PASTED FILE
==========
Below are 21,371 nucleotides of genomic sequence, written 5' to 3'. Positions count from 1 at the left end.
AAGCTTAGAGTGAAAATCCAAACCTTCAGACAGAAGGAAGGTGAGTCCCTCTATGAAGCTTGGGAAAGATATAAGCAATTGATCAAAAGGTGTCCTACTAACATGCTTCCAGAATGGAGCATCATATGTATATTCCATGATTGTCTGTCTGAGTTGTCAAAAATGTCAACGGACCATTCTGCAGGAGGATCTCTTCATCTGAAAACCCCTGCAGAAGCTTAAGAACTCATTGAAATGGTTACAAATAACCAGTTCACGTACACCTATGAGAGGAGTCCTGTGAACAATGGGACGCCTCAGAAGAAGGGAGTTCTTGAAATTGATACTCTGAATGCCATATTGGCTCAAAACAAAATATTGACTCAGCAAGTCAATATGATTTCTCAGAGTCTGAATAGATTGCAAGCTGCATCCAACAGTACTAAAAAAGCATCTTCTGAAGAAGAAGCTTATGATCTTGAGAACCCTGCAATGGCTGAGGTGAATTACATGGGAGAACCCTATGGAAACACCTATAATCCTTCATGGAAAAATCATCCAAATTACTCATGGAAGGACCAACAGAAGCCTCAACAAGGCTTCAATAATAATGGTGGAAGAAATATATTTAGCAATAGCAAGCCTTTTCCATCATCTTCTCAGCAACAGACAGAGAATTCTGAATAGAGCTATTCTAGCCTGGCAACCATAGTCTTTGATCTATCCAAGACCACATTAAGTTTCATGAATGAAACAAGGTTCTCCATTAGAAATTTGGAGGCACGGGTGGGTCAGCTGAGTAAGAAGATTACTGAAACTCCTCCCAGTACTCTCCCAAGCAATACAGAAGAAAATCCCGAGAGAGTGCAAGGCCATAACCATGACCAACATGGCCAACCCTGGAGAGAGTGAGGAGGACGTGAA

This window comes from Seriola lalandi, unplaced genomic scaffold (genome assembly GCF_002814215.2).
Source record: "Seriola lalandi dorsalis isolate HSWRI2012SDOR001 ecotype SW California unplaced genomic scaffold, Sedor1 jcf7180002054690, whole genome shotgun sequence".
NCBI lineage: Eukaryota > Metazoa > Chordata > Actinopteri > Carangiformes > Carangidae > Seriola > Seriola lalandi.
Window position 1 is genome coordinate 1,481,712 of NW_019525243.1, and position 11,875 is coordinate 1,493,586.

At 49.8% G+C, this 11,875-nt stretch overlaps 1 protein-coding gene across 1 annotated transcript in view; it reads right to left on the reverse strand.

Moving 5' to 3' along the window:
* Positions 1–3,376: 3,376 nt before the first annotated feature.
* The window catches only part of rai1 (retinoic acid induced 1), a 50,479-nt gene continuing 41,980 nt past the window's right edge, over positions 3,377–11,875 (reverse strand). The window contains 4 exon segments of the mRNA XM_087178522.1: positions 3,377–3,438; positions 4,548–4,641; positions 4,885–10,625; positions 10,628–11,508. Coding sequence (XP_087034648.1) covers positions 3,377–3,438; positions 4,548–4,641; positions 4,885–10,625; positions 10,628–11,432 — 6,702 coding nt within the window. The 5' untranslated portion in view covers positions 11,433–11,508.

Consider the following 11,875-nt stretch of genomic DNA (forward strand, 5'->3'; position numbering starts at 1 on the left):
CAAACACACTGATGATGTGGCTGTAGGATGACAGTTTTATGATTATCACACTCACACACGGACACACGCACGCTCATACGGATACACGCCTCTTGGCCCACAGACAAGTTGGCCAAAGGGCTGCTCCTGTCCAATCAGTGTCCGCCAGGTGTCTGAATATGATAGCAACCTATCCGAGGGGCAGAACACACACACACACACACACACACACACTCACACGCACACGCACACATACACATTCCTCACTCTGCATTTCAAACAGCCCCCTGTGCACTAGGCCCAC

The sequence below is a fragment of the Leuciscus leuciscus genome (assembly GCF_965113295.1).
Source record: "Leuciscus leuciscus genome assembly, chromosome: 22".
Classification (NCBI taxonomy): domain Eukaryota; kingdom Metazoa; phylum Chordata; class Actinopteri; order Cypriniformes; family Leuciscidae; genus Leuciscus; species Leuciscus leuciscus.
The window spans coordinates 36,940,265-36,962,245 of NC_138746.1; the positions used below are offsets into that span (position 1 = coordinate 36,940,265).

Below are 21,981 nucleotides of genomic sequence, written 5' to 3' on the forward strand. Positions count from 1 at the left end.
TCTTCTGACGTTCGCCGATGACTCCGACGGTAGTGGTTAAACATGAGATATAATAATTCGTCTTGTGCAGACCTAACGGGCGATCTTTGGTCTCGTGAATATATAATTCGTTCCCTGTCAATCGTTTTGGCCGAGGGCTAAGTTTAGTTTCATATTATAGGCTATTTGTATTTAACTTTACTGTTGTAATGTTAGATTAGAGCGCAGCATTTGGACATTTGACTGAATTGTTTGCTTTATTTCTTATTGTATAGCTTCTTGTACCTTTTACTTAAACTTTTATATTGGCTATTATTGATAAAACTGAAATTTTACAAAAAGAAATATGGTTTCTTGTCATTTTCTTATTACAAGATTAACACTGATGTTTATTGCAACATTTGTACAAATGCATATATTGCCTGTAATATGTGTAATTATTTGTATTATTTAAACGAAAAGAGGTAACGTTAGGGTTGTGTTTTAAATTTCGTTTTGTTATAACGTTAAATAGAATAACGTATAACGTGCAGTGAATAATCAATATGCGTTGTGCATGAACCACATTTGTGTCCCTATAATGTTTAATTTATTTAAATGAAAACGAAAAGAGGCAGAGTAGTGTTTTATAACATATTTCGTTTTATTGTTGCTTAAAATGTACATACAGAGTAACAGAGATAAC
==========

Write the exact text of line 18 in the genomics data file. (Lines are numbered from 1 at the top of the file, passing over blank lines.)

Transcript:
TCTTCTGACGTTCGCCGATGACTCCGACGGTAGTGGTTAAACATGAGATATAATAATTCGTCTTGTGCAGACCTAACGGGCGATCTTTGGTCTCGTGAATATATAATTCGTTCCCTGTCAATCGTTTTGGCCGAGGGCTAAGTTTAGTTTCATATTATAGGCTATTTGTATTTAACTTTACTGTTGTAATGTTAGATTAGAGCGCAGCATTTGGACATTTGACTGAATTGTTTGCTTTATTTCTTATTGTATAGCTTCTTGTACCTTTTACTTAAACTTTTATATTGGCTATTATTGATAAAACTGAAATTTTACAAAAAGAAATATGGTTTCTTGTCATTTTCTTATTACAAGATTAACACTGATGTTTATTGCAACATTTGTACAAATGCATATATTGCCTGTAATATGTGTAATTATTTGTATTATTTAAACGAAAAGAGGTAACGTTAGGGTTGTGTTTTAAATTTCGTTTTGTTATAACGTTAAATAGAATAACGTATAACGTGCAGTGAATAATCAATATGCGTTGTGCATGAACCACATTTGTGTCCCTATAATGTTTAATTTATTTAAATGAAAACGAAAAGAGGCAGAGTAGTGTTTTATAACATATTTCGTTTTATTGTTGCTTAAAATGTACATACAGAGTAACAGAGATAAC